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Matching Food and Wine is Rewarding

“Wine is made for drinking with food and when you have the perfect match –that is it— the experience will bring you to your knees!”

Master Sommelier Rene Chazottes


Well-known Canadian-based wine writer and sommelier, Natalie MacLean, now offers a new web site devoted to food and wine pairings. The author of Red, White and Drunk All Over: A Wine-Soaked Journey from Grape to Glass, Natalie has tried to simplify and clarify the challenge of matching modern fusion cuisine and wines from new regions around the world. In addition, appropriate wine matches are suggested for common, everyday foods like TV dinners, fried chicken take-out, and even dessert such as Jell-O and fudge. Her new website, www.nataliemaclean.com/matcher is a free, interactive matching tool. Visitors to the site can search by wine for meal inspirations or by food to find great wine choices. There are more than 360,000 food and wine combinations in the matcher as well as thousands of recipes for many dishes. Natalie is constantly adding more wines and foods based on the suggestions she receives from the 71,000 subscribers to her free e-newsletter,Nat Decants. If you have a dish or wine that stumps you, e-mail Natalie via the web site and she will suggest a match for you.

“The flavor of a food almost always reveals the quality of a wine and exalts it. In turn, the quality of a wine complements the pleasure of a food and spiritualizes it.”

Luigi “Gino” Veronelli, wine critic (1926-2004)


What to Drink with What you Eat: The Definitive Guide to Pairing Food with Wine, Beer, Sprits, Coffee, Tea— Even Water— Based on Expert Advice from America’s Best Sommeliers, Andrew Dorenburg and Karen Page, Bulfinch Press, New York, 2006 356 pp, hardbound, $35. This is a new, comprehensive volume on food and wine matching written by a young married couple who have achieved well-deserved notoriety for their previous books (Becoming a Chef, Dining Out, The New American Chef, and Culinary Artistry). They elicited the opinions of seventy of this country’s most knowledgeable pairing experts, including sommeliers (Belinda Chang, Rajat Parr) and chefs (Daniel Boulud, Traci Des Jardins). This is a reference for the sommelier-wannabe student of food and beverage pairing. Sprinkled with many quotes to support explanations, the book is a treasure-trove of pairing information written in an up-beat and entertaining style. The heart of the book can also be used as a quick reference using the two encyclopedic chapters that detail matching beverages to foods and matching foods to beverages.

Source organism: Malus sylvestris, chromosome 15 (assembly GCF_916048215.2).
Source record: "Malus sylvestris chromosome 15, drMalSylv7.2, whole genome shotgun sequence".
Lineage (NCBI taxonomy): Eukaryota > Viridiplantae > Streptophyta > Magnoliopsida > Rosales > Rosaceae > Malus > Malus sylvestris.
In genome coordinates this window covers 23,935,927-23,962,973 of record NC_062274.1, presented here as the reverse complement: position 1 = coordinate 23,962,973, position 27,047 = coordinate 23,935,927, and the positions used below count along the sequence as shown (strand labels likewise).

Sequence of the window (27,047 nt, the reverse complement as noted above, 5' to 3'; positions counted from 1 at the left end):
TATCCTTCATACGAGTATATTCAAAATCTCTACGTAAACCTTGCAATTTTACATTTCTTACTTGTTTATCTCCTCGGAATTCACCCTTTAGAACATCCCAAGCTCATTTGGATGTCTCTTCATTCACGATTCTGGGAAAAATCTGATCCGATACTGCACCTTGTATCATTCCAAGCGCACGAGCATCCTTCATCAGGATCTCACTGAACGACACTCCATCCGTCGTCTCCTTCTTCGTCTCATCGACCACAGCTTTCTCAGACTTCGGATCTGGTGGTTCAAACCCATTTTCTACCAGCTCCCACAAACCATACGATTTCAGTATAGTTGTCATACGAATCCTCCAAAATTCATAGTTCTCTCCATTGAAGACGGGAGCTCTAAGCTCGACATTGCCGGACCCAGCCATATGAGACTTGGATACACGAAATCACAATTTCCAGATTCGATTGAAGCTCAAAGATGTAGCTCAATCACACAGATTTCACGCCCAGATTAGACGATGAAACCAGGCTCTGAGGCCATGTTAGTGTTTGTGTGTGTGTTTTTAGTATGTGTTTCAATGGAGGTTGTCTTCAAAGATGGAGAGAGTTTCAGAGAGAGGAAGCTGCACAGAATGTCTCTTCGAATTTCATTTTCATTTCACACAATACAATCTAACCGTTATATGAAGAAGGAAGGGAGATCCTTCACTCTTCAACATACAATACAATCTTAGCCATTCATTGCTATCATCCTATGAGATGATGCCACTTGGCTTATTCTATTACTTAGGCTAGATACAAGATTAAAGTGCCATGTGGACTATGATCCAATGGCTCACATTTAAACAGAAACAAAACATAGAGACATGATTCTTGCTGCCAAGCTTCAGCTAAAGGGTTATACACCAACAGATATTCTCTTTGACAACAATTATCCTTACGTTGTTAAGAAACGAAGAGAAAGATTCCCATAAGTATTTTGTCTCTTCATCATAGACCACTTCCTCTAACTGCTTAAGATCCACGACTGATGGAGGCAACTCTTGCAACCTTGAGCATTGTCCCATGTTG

“The primary purpose of wine is to make food taste better”

Myra Waldo


My bible of wine and food pairing is prominently displayed in my kitchen and I refer to this one book more than any other in my culinary library: The Vintner’s Table Cookbook: Recipes from a Winery Chef, Mary Evely, FRP Books, Nashville, Tennessee, 1998 (newest edition 2006), 176 pp, hardbound, $25. The introductory chapters deal with guidelines for food and wine pairing and includes a taste and an aroma wheel. The writing is brief, organized, and easy to comprehend. The recipes which follow are divided into chapters according to varietal. The most valuable pages in the book are tables outlining food affinities and food conflicts for each varietal. These profile tables are invaluable!!!!! Mary Evely was formerly the winery chef at Simi. Several years ago our wine club attended a wine and food pairing luncheon at Simi, and to this day, we still rhapsodize about Mary’s insights, her cooking skills, her book and that event. You must have this book!

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